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Pikmin 2 (GameCube)
- Strategy game
- Alternately control Olimar and his assistant as they herd Pikmin
- Different coloured Pikmin have different skills
- Defeat enemies, propagate more Pikmin, collect stuff, and solve puzzles
- More than 60 different species of enemy characters
- Randomly generated dungeons that span the planet
- Unlimited time
- Play cooperatively with a friend
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- Platform: GameCube
- PEGI Rating: Ages 3 and Over
- Media: Video Game
- Item Quantity: 1
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In Pikmin 2, the feature-packed sequel to Nintendo's original Pikmin adventure (famously inspired by Mario creator Shigeru Miyamoto's back garden), players can once more enjoy the earthly delights of germination. Captain Olimar, the astronaut hero of the original game, makes a welcome return and sets about clearing some bad debts with the aid of the titular Pikmin, which grow from the soil when planted. In microcosm, this is a strategy game, but there's more to it than that: although there are strategic and puzzle elements, the overriding theme is one of action, which makes for an equally exciting and challenging game. Two-player modes are new additions in Pikmin 2, and these arrive in both cooperative and versus varieties. The use of a split-screen here works particularly well. Throw in a few extra flavours of Pikmin (white and purple complement the original's spectrum of characters) and Olimar's new, playable sidekick Louie, and you have a complete and thorough sequel to a modern classic. --Jonti Davies
Captain Olimar returns in Pikmin 2 to marshal new Pikmin in a wild, open-ended adventure--and this time he brought help. The company he works for is going bankrupt, so to save it, Olimar must salvage the treasure buried all over the planet. His company's debt is a whopping 10,000 pokos--but if Olimar and his assistant can delegate their work well, they should be able to erase that debt in no time. Of course, they'll need the help of the Pikmin to do that. Alternately control Olimar and his assistant as you command your Pikmin to defeat enemies, propagate more Pikmin, collect precious doodads and solve puzzles. With no time limit, new colours of Pikmin and two-player cooperative play, Pikmin 2 improves on the original in every way.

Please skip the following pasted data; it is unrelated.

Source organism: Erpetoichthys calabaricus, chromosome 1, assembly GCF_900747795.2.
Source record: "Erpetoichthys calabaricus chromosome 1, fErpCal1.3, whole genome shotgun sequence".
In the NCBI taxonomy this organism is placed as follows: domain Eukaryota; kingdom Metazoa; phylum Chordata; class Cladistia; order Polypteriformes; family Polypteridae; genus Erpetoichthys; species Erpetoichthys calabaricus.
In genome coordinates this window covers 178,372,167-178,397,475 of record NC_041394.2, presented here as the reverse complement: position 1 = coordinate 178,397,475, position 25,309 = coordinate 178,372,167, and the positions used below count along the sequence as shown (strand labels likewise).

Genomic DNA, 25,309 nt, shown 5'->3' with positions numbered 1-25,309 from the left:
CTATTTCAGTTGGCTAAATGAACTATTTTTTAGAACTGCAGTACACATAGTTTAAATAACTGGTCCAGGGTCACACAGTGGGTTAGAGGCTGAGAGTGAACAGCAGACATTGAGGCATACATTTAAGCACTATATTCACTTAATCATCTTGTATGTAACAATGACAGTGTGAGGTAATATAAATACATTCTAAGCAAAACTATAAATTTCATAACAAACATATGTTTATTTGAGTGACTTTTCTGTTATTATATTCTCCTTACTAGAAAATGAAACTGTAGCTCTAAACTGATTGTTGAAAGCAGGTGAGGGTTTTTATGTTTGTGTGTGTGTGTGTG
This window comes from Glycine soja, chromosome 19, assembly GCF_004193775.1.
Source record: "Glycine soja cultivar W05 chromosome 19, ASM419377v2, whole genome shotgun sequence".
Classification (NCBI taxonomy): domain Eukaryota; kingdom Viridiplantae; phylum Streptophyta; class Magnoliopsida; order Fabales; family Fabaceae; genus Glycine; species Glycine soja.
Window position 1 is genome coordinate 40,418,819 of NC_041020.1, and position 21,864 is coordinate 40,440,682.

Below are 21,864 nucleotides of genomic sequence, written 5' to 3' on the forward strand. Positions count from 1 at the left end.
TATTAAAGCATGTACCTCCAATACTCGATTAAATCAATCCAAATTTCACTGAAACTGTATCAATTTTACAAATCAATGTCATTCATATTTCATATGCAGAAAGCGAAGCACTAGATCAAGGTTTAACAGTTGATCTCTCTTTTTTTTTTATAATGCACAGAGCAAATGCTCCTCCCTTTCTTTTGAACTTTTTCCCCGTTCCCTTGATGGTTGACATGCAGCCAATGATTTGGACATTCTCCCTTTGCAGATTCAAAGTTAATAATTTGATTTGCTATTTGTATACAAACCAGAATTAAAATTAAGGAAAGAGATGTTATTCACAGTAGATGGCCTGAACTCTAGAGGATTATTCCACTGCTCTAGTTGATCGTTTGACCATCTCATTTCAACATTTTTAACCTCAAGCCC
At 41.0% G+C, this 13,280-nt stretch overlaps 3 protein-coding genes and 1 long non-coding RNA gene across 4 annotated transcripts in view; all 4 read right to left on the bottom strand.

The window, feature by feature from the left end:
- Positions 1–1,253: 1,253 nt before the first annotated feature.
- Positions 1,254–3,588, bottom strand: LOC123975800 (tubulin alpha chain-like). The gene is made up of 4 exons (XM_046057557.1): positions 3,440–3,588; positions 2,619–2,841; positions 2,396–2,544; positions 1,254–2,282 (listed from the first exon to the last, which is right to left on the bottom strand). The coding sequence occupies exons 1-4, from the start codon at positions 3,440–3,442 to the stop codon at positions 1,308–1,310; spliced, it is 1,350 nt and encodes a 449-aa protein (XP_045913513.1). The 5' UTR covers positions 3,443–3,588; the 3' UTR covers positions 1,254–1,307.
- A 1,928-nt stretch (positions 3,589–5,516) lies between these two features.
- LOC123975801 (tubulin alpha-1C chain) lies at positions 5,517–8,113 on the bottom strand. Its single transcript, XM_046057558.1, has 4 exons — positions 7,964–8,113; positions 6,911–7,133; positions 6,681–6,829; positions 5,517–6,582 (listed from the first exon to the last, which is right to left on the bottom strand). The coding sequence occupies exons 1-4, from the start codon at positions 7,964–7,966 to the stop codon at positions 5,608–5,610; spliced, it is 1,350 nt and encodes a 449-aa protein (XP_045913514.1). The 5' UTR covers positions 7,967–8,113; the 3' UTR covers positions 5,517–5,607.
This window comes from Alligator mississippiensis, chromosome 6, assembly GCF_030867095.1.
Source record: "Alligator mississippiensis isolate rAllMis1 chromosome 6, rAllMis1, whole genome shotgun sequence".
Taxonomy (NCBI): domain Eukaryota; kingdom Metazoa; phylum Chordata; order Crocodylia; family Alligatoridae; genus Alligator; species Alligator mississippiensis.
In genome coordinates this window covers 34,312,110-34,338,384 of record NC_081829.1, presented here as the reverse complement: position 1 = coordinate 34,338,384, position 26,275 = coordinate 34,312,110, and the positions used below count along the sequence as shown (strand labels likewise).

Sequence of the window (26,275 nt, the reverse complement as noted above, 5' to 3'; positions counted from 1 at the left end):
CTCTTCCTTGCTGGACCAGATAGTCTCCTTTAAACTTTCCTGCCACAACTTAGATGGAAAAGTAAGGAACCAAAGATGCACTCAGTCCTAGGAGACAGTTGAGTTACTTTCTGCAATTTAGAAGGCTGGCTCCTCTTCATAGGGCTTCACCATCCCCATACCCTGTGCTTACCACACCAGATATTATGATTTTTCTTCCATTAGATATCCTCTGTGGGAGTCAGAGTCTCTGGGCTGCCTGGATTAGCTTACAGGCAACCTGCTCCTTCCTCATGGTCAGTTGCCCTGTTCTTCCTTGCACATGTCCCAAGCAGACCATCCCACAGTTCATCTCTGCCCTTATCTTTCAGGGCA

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Pikmin 2 has no time limits however, allowing more freedom to explore the gorgeous, seasonal landscapes; inhabited by swarms of beasties. The creature design of Pikmin was a definite highlight of that experience, so its good to see that the artists pulled out all the stops. There must be thrice as many enemy types this time around, all of them hellbent on making the pikmin's lives as hard as possible. The graphics are also more polished, and the new cave-exploration mechanics are fantastic, as they allow you to test your survival skills without worrying about the time limits of the surface world; usually ending on an epic bossfight (though some are just scaled-down versions of Pikmin enemies).
The main goal here is to collect waste (you know what they say about trash and treasure), including branded items like Duracell batteries, Danone yogurt pots and even old Nintendo gadgets, to make 10,000 pokos of cash. The main campaign is over in about 8-12 hours, but there's a whole other area to explore once the credits have rolled, and even the other places should have stuff left to find in them.
Overall, I didn't like Pikmin 2 as much as the first, but as sequels go it's still a fantastic game. The stuff it adds to the existing lore (2 pikmin types, the aforementioned caves, and a 2-player mode) makes it worth doing the whole collectathon thing a second go around, and I'm sure I'll love Pikmin 3 just as much.